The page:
Over the last decade, approximately $15 million have been spent by Virginia farmers on implementing and maintaining riparian buffers in the Chesapeake Bay Watershed according to records publicly provided by the DCR. About half of that investment was funded by taxpayers through Virginia's Agricultural Cost Share (VACS) and Conservation Reserve Enhancement Program (CREP). Further expenditures have occurred through other programs such as the USDA's Environmental Quality Investment Program and Chesapeake Bay Watershed Initiative. Combined, these latter two programs have spent close to $1 million on vegetative buffers since 2011. In addition to this amount, there are also the significant costs assumed by the farmers who install buffers without engaging these programs as well as the implicit costs of lost productive land. Soon it becomes clear that a fair amount of money is being spent on what may very well be an ineffective practice.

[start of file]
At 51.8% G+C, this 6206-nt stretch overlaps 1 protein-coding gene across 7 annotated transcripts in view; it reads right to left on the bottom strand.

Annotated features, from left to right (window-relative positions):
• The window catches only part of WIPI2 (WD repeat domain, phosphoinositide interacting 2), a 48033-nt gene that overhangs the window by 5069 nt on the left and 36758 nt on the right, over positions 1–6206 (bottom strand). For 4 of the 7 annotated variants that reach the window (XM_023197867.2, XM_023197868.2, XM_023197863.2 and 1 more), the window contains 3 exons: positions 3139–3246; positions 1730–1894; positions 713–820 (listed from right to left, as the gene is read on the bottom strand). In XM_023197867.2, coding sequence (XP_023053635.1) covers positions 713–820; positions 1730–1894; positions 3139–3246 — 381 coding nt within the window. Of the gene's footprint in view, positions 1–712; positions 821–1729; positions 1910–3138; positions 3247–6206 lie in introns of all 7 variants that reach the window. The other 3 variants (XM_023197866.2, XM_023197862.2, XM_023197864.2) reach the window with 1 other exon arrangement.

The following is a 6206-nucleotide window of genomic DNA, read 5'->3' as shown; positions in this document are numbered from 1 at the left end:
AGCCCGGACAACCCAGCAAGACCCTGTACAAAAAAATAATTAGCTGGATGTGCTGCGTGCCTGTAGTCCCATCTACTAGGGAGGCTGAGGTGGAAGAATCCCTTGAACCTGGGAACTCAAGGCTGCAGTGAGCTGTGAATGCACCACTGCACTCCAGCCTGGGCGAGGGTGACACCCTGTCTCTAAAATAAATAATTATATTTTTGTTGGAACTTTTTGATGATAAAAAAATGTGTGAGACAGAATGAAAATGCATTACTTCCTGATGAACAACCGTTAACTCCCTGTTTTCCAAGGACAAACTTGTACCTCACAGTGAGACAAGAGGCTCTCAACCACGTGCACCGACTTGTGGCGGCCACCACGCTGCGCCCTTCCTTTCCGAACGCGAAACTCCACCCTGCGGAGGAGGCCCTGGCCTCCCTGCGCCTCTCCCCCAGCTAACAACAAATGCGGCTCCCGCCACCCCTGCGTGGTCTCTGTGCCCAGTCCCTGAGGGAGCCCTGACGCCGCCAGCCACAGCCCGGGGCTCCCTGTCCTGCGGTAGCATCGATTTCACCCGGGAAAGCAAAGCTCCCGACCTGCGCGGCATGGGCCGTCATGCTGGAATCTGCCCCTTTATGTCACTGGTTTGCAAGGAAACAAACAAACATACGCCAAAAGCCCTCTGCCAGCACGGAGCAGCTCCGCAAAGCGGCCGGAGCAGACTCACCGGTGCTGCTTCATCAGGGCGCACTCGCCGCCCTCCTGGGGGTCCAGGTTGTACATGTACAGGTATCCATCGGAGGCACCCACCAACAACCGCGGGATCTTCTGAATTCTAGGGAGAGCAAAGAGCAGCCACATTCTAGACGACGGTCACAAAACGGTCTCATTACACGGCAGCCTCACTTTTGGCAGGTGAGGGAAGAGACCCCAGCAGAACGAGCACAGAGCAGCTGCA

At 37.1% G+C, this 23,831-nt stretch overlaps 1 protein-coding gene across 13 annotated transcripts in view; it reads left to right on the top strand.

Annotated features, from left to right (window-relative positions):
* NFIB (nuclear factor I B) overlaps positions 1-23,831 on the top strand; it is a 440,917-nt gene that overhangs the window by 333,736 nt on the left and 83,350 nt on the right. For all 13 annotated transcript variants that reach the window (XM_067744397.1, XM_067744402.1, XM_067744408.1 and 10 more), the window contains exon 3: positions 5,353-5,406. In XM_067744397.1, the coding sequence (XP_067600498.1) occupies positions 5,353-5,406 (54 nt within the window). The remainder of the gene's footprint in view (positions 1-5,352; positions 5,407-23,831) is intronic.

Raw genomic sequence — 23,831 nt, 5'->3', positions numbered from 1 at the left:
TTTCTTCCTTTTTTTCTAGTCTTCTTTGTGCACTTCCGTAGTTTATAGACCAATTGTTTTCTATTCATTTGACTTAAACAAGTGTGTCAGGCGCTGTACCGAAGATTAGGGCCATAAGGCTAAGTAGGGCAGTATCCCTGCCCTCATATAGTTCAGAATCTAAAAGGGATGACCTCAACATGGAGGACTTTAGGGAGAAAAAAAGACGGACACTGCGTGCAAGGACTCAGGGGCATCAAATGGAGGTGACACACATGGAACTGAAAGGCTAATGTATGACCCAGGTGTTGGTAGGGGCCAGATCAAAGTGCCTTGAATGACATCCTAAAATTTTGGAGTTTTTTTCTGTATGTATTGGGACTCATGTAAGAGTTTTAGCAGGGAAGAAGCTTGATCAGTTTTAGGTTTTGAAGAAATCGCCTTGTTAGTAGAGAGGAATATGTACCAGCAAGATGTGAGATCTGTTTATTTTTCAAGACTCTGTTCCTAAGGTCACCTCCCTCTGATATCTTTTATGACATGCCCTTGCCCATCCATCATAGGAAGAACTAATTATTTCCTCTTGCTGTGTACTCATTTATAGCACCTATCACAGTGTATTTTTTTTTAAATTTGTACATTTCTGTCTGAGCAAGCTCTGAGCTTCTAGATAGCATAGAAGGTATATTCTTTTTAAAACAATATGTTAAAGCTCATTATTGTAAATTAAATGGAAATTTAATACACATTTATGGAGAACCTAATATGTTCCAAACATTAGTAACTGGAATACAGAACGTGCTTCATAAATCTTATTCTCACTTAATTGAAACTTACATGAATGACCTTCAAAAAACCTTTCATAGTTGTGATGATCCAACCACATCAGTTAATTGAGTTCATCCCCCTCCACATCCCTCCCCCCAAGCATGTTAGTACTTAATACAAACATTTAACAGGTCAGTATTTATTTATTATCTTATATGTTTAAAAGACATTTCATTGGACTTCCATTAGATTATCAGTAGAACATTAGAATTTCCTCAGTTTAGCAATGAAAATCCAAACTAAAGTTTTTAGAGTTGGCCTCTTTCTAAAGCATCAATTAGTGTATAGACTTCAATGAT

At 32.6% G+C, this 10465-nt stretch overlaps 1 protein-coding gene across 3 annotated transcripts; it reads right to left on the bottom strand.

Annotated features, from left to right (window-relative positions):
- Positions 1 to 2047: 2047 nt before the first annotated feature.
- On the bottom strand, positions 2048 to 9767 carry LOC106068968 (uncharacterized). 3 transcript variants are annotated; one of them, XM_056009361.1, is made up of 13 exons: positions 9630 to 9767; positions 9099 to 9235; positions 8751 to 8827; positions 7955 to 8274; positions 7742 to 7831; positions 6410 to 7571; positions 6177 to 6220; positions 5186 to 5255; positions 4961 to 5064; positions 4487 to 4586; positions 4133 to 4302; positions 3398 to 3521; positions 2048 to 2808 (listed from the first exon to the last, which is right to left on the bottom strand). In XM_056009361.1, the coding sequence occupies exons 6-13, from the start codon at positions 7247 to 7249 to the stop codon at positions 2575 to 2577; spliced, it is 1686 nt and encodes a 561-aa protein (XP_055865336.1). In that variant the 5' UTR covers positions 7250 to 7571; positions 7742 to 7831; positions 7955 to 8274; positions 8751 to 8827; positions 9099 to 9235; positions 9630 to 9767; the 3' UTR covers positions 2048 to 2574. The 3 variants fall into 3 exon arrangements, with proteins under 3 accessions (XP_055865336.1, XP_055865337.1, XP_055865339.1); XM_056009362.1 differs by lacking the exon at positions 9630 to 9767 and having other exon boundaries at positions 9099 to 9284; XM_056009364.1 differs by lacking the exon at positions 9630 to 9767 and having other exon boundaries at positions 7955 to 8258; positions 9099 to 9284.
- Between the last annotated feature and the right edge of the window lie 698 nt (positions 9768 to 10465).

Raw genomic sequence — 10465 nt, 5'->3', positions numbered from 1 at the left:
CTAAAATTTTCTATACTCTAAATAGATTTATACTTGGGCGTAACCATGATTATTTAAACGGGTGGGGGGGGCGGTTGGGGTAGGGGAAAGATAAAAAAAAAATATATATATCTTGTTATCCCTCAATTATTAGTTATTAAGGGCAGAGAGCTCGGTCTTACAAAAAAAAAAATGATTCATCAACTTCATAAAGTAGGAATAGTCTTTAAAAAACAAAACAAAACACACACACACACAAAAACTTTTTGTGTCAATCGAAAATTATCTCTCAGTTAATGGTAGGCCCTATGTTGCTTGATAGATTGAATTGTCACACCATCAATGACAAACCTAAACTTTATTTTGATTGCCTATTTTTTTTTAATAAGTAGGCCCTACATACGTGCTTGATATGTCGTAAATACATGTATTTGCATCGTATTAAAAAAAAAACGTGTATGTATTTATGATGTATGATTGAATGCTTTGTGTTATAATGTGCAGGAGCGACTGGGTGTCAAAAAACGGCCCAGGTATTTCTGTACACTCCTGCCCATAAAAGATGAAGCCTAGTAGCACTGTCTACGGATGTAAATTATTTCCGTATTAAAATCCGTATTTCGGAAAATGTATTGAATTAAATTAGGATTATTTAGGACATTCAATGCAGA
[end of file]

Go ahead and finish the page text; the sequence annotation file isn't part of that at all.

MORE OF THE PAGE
Beyond the economic costs of buffer implementation, there are environmental costs to consider. For many observers, the health of the bay has not improved much over the last several decades. James Davis-Martin, a DEQ official said that "made very little progress over the last decade — the last three decades." Chambers provides a similar analysis, stating that while certain aquatic species have been responding to intensive management, the overall the size of the dead zone "does not seem to be getting much smaller despite increases in nutrient management." As Hancock notes, "[you] can't improve the health of the bay without improving how agriculture is working" and that the failure of the buffers could "provide an explanation to the fact that the Chesapeake Bay hasn't really gotten much better in the last 30 years."

Clearly, a disconnect exists. A growing body of research and anecdotal evidence suggest that buffers don't work as advertised, yet thousands of dollars are spent every year on these buffers. All the while, the Chesapeake Bay is not improving.